Secretary Hammond couldn't come up with any specifics on exactly how Williams has been disrespectful. She admitted to KING 5 that she got input from the union, but didn’t consult with anyone on her own negotiating team.
"I take my responsibility as the buck stops here very seriously. I'm sorry our managers feel like somehow we've sent the wrong message. It's my decision. When one of them is secretary, then they can make their own decisions, but until then, I'm responsible for this agency and I'm going to have a respectful environment," said Hammond.
Mike Ennis is the Director of the Center for Transportation at the Washington Policy Center, a conservative think-tank in Seattle.
"It's outrageous. I'm outraged. As a taxpayer he (Williams) is someone that I would want on a negotiating team. Someone with a reputation of cost savings for me, the taxpayer," said Ennis.
Ennis said unions should never influence who's on the other side of the table, bargaining for the taxpayers.
"You have the governor and the Secretary of Transportation saying they're for reform, for the ferry system. Your investigation has prompted them to say those kinds of things, yet you uncover something like this? It makes me wonder whether they are perpetuating the system that got them into this trouble in the first place or if they are truly for reform," said Ennis.
In an e-mail written last month a top ferry manager suspected the move was politically motivated - a way to keep the unions happy.
Steve Rodgers wrote to Pete Williams: "My opinion is the unions would like your expertise (in containing costs) removed from the table. Apparently the unions have much more credibility than you or I."
Secretary Hammond is adamant the decision was not about currying political favor with labor unions. She said it was a move to give the ferry system the best team possible to cut out as much fat as possible from union contracts.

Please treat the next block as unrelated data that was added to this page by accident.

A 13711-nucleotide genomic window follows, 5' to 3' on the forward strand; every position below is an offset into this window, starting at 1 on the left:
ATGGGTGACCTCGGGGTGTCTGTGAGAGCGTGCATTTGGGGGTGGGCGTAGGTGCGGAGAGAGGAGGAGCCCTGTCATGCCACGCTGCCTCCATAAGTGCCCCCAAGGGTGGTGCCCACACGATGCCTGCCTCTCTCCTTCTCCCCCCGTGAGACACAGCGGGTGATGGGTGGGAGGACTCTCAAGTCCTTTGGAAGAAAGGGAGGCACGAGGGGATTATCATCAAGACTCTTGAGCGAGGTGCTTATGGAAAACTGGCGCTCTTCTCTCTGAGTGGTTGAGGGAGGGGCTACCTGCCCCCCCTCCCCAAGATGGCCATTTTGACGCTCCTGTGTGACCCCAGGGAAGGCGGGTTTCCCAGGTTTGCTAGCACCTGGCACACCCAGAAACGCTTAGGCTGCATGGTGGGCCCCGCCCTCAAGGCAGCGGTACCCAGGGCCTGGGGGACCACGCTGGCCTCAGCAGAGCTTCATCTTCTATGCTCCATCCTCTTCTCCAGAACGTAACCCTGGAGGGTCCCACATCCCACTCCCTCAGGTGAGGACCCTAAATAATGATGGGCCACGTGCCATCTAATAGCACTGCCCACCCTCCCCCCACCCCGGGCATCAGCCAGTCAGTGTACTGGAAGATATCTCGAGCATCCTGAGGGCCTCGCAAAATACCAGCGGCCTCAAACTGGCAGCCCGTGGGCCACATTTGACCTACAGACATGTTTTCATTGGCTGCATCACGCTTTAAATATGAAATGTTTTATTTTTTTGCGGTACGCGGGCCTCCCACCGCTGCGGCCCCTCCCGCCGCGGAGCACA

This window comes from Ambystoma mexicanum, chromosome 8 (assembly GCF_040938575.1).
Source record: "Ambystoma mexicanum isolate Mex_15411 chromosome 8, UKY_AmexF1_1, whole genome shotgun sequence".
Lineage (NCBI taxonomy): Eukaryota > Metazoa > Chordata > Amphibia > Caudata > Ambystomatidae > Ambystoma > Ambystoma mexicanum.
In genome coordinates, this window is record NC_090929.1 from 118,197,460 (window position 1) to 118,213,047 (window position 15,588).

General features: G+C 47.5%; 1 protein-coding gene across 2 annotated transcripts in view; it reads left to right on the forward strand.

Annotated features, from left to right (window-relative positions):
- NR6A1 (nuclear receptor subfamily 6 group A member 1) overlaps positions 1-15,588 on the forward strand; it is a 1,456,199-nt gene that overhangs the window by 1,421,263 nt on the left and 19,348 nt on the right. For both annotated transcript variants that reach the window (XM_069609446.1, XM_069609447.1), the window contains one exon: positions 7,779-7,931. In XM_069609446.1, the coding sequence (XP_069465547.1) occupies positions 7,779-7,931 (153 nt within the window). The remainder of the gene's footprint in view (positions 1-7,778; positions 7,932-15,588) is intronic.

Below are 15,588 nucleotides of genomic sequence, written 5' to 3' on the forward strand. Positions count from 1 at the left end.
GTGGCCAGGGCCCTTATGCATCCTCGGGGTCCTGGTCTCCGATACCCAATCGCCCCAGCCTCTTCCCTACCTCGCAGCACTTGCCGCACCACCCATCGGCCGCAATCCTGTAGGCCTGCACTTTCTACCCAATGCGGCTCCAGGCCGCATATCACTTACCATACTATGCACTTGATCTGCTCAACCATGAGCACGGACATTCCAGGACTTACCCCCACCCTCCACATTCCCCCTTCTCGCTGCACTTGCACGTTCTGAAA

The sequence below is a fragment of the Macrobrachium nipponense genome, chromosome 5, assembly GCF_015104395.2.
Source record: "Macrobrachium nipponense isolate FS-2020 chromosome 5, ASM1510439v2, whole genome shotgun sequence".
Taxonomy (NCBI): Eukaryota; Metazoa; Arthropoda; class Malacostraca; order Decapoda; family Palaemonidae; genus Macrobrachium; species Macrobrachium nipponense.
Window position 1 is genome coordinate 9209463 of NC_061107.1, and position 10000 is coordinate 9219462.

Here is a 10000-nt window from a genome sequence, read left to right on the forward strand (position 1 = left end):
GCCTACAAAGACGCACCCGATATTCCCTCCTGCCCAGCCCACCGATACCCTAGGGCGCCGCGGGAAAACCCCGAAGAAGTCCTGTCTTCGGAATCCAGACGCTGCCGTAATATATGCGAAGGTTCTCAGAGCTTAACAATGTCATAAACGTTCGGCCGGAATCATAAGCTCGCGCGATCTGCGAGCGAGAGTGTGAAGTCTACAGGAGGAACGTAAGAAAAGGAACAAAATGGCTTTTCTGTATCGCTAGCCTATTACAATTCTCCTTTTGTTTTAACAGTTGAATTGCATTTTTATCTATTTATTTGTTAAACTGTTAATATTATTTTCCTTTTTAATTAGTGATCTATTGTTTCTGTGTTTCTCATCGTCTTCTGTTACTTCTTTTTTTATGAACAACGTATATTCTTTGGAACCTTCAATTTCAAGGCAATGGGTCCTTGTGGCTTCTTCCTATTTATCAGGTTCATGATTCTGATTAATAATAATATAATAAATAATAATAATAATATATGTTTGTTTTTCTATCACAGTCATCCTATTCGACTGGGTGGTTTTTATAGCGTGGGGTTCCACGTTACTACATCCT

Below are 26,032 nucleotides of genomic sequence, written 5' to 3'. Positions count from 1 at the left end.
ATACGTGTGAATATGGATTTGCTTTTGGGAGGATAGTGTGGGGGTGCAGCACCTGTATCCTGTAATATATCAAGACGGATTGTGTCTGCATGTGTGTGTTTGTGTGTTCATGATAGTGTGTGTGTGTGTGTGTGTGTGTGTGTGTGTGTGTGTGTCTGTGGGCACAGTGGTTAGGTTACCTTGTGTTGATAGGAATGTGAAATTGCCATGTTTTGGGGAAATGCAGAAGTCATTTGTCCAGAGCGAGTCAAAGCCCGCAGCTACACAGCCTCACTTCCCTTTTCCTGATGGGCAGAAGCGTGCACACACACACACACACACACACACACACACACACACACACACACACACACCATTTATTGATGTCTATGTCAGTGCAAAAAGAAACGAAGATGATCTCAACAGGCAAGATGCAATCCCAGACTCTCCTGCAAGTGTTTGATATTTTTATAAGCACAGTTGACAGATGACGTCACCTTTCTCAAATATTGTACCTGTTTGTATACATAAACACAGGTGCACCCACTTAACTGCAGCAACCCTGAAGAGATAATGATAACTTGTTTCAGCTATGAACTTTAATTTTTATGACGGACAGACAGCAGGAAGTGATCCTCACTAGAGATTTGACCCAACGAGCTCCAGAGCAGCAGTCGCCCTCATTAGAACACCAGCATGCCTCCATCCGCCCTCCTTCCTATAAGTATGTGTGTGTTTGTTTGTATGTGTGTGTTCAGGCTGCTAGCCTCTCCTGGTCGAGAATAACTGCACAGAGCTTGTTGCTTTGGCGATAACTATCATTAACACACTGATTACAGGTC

"By God, the ferry system needs help. It can’t operate on the funding it has. We must all pull together and that means employees giving up on some of the benefits and compensation they've had," said Hammond.
"You have to ask yourself, if the union has influence over who sits at that table, whose side is the team on? Are they on the side of the taxpayer, or are they on the side of the union?" said Ennis.
KING requested interviews with both Williams and Rodgers, but Washington State Ferries officials said they weren’t available. In e-mails obtained by the KING 5 Investigators, Williams made it clear why he thinks the union wanted him removed from the table.
On May 19 he wrote to Director Moseley.
"I took over a department (the Dispatch Center) that was in a state of chaos left behind by my predecessor," wrote Williams. "It was a system of taking care of the good old boys… I do not allow myself to be swayed by friendship or do I promote the good old boys club… It now appears, at least on the surface, standing behind directives (to save taxpayer dollars) given to me and those I work for, has now been deemed a problem in negotiations."
All unions representing state workers are currently in contract negotiations with the state of Washington. The bargaining will continue into the fall after which the agreements will be presented to the legislature for approval. This negotiations, described by Secretary Hammond as a critical and tough process, is taking place for the first time in six years without Pete Williams.